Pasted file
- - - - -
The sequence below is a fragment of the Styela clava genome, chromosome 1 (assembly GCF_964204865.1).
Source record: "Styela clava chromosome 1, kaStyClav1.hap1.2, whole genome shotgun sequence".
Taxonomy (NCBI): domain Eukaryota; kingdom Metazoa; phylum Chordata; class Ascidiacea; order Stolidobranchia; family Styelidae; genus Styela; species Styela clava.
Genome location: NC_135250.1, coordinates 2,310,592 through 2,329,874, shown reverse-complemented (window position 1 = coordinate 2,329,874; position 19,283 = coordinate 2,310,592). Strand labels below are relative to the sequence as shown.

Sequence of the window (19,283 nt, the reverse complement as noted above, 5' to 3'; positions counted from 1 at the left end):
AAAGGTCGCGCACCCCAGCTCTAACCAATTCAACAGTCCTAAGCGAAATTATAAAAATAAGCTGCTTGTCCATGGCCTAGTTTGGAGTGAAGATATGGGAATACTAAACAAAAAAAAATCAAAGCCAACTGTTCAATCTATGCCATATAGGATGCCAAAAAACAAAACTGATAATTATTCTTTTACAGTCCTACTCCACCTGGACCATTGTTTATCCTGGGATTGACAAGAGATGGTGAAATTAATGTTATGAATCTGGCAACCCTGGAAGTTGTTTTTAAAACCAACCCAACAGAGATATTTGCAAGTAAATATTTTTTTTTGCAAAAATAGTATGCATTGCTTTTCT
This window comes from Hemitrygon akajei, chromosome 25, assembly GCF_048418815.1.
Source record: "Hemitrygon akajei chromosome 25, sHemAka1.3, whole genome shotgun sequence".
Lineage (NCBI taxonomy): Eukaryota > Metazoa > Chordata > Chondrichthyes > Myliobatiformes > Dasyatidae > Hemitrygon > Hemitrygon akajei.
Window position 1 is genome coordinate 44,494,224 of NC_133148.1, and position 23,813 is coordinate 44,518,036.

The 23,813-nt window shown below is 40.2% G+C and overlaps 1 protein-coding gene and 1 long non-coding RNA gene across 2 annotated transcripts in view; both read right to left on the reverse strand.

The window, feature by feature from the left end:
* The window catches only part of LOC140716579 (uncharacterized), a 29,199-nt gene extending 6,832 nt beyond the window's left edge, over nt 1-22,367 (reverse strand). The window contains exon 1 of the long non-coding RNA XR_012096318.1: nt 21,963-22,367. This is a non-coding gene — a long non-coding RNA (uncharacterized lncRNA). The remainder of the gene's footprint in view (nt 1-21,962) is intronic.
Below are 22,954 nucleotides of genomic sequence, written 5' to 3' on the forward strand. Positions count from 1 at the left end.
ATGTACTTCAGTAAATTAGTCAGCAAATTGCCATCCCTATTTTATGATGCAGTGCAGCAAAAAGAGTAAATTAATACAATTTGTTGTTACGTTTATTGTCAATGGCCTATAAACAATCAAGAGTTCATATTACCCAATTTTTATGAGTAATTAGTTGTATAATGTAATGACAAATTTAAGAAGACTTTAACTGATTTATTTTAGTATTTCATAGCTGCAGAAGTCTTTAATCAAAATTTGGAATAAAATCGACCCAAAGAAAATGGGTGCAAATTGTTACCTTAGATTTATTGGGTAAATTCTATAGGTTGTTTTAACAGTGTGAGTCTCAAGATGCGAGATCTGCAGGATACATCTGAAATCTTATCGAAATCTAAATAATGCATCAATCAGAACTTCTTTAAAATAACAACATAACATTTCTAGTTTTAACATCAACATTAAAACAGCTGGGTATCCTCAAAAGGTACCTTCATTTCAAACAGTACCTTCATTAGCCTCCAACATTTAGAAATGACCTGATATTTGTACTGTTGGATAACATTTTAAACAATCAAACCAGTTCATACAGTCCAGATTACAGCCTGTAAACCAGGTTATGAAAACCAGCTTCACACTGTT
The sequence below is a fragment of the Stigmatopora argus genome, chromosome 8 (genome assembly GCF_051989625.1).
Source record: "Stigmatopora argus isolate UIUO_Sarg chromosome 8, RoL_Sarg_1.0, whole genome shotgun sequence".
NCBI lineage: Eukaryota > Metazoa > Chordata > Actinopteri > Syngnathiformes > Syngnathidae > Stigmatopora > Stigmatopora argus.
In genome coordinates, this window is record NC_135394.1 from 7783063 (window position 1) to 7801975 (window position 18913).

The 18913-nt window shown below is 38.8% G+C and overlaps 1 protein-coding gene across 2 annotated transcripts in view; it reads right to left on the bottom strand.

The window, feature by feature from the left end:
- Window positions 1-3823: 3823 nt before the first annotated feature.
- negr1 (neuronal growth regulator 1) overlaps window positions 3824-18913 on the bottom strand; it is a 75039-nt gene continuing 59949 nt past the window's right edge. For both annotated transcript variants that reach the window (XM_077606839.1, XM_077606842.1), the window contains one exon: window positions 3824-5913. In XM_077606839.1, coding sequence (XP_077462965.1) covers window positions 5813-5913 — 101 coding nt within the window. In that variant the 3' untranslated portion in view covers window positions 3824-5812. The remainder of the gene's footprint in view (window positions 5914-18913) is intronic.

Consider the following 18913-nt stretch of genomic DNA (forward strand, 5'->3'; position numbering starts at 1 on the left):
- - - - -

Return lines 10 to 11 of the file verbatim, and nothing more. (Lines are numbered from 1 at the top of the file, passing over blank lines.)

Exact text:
Window position 1 is genome coordinate 44,494,224 of NC_133148.1, and position 23,813 is coordinate 44,518,036.

The 23,813-nt window shown below is 40.2% G+C and overlaps 1 protein-coding gene and 1 long non-coding RNA gene across 2 annotated transcripts in view; both read right to left on the reverse strand.